Sony Pictures Investigating Attack

Hacker Group Claims to Have Obtained Internal Data
Sony Pictures Investigating Attack

Sony Pictures says it is "investigating an IT matter" following news reports that the company has been hit by a widespread cyber-attack that affected employees' computers and may have exposed sensitive data.

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A hacker group calling itself #GOP has allegedly breached the computers of the movie studio, according to The Hollywood Reporter. "We've obtained all your internal data including your secrets and top secrets," the group said, threatening to post the details online, according to the report.

A spokesperson for the company didn't provide many details about the incident to various media outlets, except to say it was looking into the matter. An e-mail request to the company during the afternoon of Nov. 25 returned the following message: "Our e-mail system is currently experiencing a disruption. Please contact the person you wish to reach via office or mobile phone."

The latest news follows an April 2011 incident in which Sony confirmed that hackers had attacked its PlayStation Network, exposing names, addresses, dates of birth and account passwords for 77 million customers. In June, the company agreed to settle a class action lawsuit stemming from that breach (see: Sony Settles Data Breach Lawsuit).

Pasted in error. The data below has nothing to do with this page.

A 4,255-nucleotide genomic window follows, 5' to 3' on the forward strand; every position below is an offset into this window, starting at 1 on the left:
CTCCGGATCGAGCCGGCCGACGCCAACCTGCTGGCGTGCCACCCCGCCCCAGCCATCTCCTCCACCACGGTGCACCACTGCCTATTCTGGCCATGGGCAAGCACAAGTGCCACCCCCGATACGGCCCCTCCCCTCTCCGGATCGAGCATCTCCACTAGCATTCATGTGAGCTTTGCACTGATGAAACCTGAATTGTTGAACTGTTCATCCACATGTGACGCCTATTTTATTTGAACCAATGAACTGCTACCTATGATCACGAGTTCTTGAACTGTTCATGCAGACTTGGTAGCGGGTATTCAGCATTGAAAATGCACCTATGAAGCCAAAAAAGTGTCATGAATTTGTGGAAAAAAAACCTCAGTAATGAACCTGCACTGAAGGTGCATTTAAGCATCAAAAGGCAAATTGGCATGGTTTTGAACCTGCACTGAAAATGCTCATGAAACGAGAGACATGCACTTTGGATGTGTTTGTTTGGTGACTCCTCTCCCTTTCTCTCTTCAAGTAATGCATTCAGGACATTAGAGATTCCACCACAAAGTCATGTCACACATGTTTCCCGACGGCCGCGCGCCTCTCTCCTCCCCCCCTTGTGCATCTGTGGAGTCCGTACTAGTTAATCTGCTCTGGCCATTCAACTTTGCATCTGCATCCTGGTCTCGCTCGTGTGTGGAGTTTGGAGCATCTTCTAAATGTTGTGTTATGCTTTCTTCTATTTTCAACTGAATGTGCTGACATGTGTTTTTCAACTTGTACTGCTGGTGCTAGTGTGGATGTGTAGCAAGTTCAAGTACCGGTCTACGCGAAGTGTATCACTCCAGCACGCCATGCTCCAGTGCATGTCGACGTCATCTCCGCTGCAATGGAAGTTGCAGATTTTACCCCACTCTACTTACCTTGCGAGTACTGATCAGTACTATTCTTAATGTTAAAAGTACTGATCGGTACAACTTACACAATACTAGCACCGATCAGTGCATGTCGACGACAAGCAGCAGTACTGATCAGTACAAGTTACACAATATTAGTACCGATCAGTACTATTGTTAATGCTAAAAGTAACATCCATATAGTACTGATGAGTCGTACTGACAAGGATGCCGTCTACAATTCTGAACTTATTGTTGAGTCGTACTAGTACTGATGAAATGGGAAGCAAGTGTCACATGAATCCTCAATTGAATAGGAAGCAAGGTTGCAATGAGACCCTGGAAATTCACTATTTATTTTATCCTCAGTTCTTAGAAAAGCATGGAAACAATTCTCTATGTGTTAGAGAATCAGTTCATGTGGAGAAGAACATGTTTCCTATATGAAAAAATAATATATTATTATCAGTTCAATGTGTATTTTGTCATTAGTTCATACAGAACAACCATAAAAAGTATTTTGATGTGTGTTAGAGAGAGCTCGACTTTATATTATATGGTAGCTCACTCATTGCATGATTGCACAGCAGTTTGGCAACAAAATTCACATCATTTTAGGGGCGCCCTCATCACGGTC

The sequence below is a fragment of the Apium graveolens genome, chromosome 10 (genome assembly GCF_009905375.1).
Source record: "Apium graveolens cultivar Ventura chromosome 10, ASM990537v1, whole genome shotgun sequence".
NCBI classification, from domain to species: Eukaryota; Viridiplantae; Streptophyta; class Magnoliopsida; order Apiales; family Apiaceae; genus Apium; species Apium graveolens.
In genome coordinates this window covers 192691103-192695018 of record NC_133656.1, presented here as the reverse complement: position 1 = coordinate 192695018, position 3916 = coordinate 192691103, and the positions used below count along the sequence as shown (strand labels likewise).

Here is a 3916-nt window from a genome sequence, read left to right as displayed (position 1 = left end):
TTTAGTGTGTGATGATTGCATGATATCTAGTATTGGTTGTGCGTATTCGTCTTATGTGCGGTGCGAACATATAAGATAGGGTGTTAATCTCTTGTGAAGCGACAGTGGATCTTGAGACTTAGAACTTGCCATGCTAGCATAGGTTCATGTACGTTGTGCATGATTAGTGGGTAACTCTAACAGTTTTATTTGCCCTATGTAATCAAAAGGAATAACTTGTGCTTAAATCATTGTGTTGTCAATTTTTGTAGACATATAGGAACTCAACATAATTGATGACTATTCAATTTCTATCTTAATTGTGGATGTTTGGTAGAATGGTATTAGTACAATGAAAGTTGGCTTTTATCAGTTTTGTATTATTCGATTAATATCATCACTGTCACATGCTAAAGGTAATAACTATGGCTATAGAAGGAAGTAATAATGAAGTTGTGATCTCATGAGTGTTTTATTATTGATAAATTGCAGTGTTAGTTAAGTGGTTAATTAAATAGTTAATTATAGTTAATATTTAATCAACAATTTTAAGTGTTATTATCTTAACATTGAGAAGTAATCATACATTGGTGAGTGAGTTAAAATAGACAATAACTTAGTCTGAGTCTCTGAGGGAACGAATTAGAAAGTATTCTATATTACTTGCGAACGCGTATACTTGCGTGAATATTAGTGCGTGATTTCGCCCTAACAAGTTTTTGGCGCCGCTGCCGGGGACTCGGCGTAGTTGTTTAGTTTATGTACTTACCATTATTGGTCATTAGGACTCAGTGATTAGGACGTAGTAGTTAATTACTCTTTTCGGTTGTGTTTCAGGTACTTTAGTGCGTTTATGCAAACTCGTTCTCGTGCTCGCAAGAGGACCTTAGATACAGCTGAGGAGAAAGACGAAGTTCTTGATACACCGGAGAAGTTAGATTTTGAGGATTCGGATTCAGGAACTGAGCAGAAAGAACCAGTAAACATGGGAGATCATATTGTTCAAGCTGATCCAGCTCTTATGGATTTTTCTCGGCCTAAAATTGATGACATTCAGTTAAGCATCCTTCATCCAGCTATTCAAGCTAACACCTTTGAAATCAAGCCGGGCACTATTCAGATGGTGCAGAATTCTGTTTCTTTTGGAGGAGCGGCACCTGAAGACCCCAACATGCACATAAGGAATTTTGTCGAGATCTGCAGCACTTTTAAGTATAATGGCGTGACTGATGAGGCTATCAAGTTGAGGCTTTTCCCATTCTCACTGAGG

Sony in August also experienced a "large scale" distributed-denial-of-service attack to its PlayStation Network and Sony Entertainment Network sites (see: DDoS Gang Targets Sony).

Assessing the Attack

Multiple cyber-attacks against Sony don't come as a surprise from a technical perspective, says Tyler Shields, a security analyst at Forrester Research. "It's very difficult to fully eradicate an attacker once compromise has occurred," he says. "That being said, this may or may not be affiliated with the previous attacks of Sony; it's impossible to tell for sure."

From a defense perspective, it's difficult for organizations to defend against targeted attacks such as this because it's an "asymmetrical war," Shields says. "The attacker has the luxury of time. They can take as long as necessary and only need to find one crack in the armor of the target."

Organizations, on the other hand, have to be constantly vigilant, says Neal O'Farrell, executive director of the Identity Theft Council. "[They have to] guard multiple and often innumerable perimeters and entry points," he says. "The attackers only have to catch you off guard once."

Based on the details provided in news reports, the attack may have compromised Sony's computing infrastructure, Shields says. "This has the potential to significantly damage Sony."

About the Author

Jeffrey Roman

Jeffrey Roman

News Writer, ISMG

Roman is the former News Writer for Information Security Media Group. Having worked for multiple publications at The College of New Jersey, including the College's newspaper "The Signal" and alumni magazine, Roman has experience in journalism, copy editing and communications.

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